#Feature

Analysis: Africa’s covid-19 response must be borne out of its own conditions

May 15, 2020, 1:21 PM

It took almost two months for the coronavirus to reach the continent when Egypt became the first country in Africa and 25th in the world to record its first confirmed case on February 14th, followed by two more cases in Nigeria and Algeria by early March.

As countries around the world battle to contain the spread of the deadly Covid-19 Pandemic which has already claimed the lives of thousands and left many others in critical conditions. African countries have also been stepping up their efforts to contain the virus on the continent.

Situation of African Health System

It is widely known throughout the world that Africa has constantly been challenged by a weak health system; shortage of doctors and medical equipment to say the least. 

These acute health deficiencies prevail in almost all countries in Africa despite support they receive from multiple NGOs and Charity organizations such as Doctors Without Borders, Red Cross or the World Health Organization.

In addition, lack of testing materials to diagnose infected people, inadequate resources to address this dire situation and the worrying shortage of ICU beds in most, if not all countries in Africa. For example, we could compare the health system contexts of 2 “developed'' sovereign states like the US and South Africa.  For every 20 beds allocated to every 100,000 people in the USA, South Africa, as one of the richest countries in Africa, would only have 9 to allocate for the same amount to people. 

Moreover, one major factor which concerns most health experts and Pan Africanists is the high rate of Poverty and hunger around the continent. Although It may seem like a topic that has been historically addressed in the media, Poverty and hunger still serves as a huge stumbling block towards the fight against communicable diseases in Africa as a whole.

Furthermore, health experts have voice concern over the low budget allocated to Health care across the continent which leaves fewer than 50% of Africans without access to modern health facilities.  Abayomi Ajayi, Medical Professional from Nigeria said many African countries spend less than 10% of their GDP on health care (Clausen, 2015).The WHO Regional Office in Africa asserts that the Covid-19 will pose the greatest public health challenge ever faced by African states.

Cases of the Covid-19 around Africa

According to the John Hopkins University and WHO, there have been more than 4,369,933confirmed cases in more than 210 countries around the world out of which Africa has accounted for 69,947 cases (As of 13May 2020).  The coronavirus reached the continent through persons from hotspots in Asia, Europe and the United States.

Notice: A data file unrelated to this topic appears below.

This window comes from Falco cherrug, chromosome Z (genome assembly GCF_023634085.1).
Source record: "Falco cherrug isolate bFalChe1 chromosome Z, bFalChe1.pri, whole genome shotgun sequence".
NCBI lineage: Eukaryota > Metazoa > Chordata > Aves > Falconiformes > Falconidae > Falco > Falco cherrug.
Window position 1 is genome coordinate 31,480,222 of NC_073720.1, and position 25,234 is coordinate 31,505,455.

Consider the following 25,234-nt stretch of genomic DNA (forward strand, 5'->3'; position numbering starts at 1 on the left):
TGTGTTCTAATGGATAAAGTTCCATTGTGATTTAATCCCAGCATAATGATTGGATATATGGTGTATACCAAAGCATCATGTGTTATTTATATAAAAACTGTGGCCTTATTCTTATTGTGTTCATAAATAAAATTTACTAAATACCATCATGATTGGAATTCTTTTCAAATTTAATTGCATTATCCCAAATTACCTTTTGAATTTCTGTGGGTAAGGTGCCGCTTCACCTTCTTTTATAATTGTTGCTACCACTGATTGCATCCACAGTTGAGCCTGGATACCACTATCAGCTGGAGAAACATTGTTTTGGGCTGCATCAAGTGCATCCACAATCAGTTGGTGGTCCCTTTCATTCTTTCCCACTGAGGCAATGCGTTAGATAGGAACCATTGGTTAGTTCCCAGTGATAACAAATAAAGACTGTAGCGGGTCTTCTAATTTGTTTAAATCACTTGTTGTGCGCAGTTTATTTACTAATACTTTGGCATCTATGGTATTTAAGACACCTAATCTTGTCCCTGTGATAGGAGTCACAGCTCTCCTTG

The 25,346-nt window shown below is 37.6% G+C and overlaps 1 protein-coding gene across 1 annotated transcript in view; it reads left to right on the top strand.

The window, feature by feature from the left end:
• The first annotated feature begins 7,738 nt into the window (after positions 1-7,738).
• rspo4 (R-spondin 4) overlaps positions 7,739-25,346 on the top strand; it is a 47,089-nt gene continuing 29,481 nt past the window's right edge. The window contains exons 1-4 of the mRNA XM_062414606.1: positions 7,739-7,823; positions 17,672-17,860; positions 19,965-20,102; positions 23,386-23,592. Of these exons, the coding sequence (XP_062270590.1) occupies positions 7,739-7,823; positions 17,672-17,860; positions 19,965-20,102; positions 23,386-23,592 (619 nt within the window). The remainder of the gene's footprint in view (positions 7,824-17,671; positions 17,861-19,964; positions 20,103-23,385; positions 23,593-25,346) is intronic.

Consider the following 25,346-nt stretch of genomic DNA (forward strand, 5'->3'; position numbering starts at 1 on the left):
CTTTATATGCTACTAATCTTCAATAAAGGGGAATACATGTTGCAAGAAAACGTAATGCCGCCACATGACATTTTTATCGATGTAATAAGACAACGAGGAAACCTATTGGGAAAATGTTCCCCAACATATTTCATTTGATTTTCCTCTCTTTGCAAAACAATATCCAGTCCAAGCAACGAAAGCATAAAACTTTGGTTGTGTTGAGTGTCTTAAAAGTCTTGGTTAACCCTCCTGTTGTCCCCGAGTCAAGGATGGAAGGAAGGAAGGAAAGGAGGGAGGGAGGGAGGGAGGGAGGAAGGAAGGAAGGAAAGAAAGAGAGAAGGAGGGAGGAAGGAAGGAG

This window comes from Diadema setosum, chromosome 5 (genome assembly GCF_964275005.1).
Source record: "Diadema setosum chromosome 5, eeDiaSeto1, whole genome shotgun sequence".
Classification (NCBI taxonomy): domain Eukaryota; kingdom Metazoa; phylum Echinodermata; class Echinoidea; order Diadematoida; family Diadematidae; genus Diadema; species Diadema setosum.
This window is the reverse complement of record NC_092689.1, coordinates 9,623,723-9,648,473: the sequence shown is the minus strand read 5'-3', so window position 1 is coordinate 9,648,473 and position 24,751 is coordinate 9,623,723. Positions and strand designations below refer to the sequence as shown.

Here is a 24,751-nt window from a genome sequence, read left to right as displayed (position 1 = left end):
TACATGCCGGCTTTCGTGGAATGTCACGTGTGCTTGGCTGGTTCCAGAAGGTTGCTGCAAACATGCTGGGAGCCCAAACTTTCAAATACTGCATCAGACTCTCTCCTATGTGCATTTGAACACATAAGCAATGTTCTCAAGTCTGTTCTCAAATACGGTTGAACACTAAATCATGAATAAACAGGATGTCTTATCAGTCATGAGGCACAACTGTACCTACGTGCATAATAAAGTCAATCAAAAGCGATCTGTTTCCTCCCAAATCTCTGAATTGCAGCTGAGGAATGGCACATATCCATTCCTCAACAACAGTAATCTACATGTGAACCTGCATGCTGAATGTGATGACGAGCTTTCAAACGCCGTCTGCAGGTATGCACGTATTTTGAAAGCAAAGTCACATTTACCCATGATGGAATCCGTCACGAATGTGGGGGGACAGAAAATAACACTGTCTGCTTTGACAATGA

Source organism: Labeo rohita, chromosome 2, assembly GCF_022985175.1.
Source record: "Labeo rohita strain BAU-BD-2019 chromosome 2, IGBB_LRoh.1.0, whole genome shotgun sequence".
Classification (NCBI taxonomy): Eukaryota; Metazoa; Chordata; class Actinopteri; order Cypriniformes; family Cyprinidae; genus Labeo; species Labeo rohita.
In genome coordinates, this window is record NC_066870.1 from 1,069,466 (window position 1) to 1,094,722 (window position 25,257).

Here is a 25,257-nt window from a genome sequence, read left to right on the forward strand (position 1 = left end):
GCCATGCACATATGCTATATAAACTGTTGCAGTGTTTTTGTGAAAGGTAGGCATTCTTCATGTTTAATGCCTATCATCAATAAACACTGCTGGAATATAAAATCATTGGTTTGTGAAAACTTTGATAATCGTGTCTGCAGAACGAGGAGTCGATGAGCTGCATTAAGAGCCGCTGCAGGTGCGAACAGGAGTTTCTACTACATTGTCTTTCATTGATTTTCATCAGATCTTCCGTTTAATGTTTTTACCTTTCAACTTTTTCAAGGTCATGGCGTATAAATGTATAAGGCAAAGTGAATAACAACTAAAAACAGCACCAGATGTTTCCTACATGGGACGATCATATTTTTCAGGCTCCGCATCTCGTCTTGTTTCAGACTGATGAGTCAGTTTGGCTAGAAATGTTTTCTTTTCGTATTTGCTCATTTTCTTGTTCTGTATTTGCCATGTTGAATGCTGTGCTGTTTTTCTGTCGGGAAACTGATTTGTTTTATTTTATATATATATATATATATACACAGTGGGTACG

While the virus was slow to reach the continent compared to other parts of the world, cases of infection and deaths have been growing exponentially, with slightly low recovery rates at 9.4% according to the WHO’s regional Director for Africa. The Northern region of Africa has been the most affected— where the first case in the continent was reported— with 23,731 cases,1,297 deaths and 9,197 recoveries, followed by West Africa with 20,782 cases, 431 deaths and 5,975 recoveries, Southern region has 12,270 cases, 225 deaths and 4,621 recoveries, Eastern region has 6,874 cases, 212 deaths and 2,453 recoveries and Central region with 6,290cases, 245 deaths and 1,978 recoveries.  

The African Continent has relatively lower cases compared to other regions. In fact, the number of deaths alone recorded in America or Europe is far greater than the overall number of confirmed cases across Africa.

That being the case, Africa has not yet been hit hard with the Covid-19. Some experts attribute the low cases in Africa to the few numbers of tested people and therefore possible under-reporting of unidentified or undetected cases around the continent due to lack of testing. Either way, the continent has always been extremely vulnerable to large-scale epidemics and pandemics. That is to say, the situation is not expected to last, as medical experts warn the worst is yet to come for Africa and it’s just a matter of time before the streets will start piling up with dead bodies according to Melinda Gates, wife of Microsoft co-founder Bill Gates.

Author: Mahamadou Camara,PointCorrespondent in Spain. He is currently studying Global Studies at the Universitat Pompeu Fabra, Barcelona.

Contributors: Eva Martí Maseda, Open Bachelor's Degree,Universitat Pompeu Fabra, Barcelona.

Jordi Anglada Oliva, Global Studies, Advertising & Public Relations, Universitat Pompeu Fabra,Barcelona. Omar Touray, Gambian Blogger.